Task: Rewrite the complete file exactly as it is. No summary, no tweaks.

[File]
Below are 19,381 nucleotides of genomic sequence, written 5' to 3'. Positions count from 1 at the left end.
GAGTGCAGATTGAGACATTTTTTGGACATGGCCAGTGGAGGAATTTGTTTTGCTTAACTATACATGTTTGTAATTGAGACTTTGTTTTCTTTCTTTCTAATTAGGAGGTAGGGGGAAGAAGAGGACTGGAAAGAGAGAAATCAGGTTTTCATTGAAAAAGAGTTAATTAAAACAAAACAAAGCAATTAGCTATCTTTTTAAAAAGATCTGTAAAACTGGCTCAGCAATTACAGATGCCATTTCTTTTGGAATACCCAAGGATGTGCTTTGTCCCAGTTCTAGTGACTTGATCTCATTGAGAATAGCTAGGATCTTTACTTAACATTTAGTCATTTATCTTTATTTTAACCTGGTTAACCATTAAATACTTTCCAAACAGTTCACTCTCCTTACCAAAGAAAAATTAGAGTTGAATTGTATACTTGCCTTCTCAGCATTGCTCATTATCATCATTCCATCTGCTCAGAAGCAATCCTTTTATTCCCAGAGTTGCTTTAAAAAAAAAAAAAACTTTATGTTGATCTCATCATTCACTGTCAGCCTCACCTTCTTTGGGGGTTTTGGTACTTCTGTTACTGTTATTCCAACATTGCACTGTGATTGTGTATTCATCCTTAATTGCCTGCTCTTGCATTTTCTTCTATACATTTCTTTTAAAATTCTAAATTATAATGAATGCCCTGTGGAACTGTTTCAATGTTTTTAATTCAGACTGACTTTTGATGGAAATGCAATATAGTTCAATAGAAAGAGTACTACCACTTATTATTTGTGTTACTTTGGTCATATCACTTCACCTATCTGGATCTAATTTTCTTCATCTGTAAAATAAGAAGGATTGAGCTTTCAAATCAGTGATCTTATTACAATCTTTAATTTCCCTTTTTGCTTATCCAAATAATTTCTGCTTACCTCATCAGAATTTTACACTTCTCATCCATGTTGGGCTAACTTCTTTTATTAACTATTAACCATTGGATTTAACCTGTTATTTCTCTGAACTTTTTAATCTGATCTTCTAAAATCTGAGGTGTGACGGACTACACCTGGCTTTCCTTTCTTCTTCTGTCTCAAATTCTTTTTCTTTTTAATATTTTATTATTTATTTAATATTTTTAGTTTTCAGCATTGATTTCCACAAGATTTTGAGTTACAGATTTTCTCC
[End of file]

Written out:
Below are 19,381 nucleotides of genomic sequence, written 5' to 3'. Positions count from 1 at the left end.
GAGTGCAGATTGAGACATTTTTTGGACATGGCCAGTGGAGGAATTTGTTTTGCTTAACTATACATGTTTGTAATTGAGACTTTGTTTTCTTTCTTTCTAATTAGGAGGTAGGGGGAAGAAGAGGACTGGAAAGAGAGAAATCAGGTTTTCATTGAAAAAGAGTTAATTAAAACAAAACAAAGCAATTAGCTATCTTTTTAAAAAGATCTGTAAAACTGGCTCAGCAATTACAGATGCCATTTCTTTTGGAATACCCAAGGATGTGCTTTGTCCCAGTTCTAGTGACTTGATCTCATTGAGAATAGCTAGGATCTTTACTTAACATTTAGTCATTTATCTTTATTTTAACCTGGTTAACCATTAAATACTTTCCAAACAGTTCACTCTCCTTACCAAAGAAAAATTAGAGTTGAATTGTATACTTGCCTTCTCAGCATTGCTCATTATCATCATTCCATCTGCTCAGAAGCAATCCTTTTATTCCCAGAGTTGCTTTAAAAAAAAAAAAAACTTTATGTTGATCTCATCATTCACTGTCAGCCTCACCTTCTTTGGGGGTTTTGGTACTTCTGTTACTGTTATTCCAACATTGCACTGTGATTGTGTATTCATCCTTAATTGCCTGCTCTTGCATTTTCTTCTATACATTTCTTTTAAAATTCTAAATTATAATGAATGCCCTGTGGAACTGTTTCAATGTTTTTAATTCAGACTGACTTTTGATGGAAATGCAATATAGTTCAATAGAAAGAGTACTACCACTTATTATTTGTGTTACTTTGGTCATATCACTTCACCTATCTGGATCTAATTTTCTTCATCTGTAAAATAAGAAGGATTGAGCTTTCAAATCAGTGATCTTATTACAATCTTTAATTTCCCTTTTTGCTTATCCAAATAATTTCTGCTTACCTCATCAGAATTTTACACTTCTCATCCATGTTGGGCTAACTTCTTTTATTAACTATTAACCATTGGATTTAACCTGTTATTTCTCTGAACTTTTTAATCTGATCTTCTAAAATCTGAGGTGTGACGGACTACACCTGGCTTTCCTTTCTTCTTCTGTCTCAAATTCTTTTTCTTTTTAATATTTTATTATTTATTTAATATTTTTAGTTTTCAGCATTGATTTCCACAAGATTTTGAGTTACAGATTTTCTCC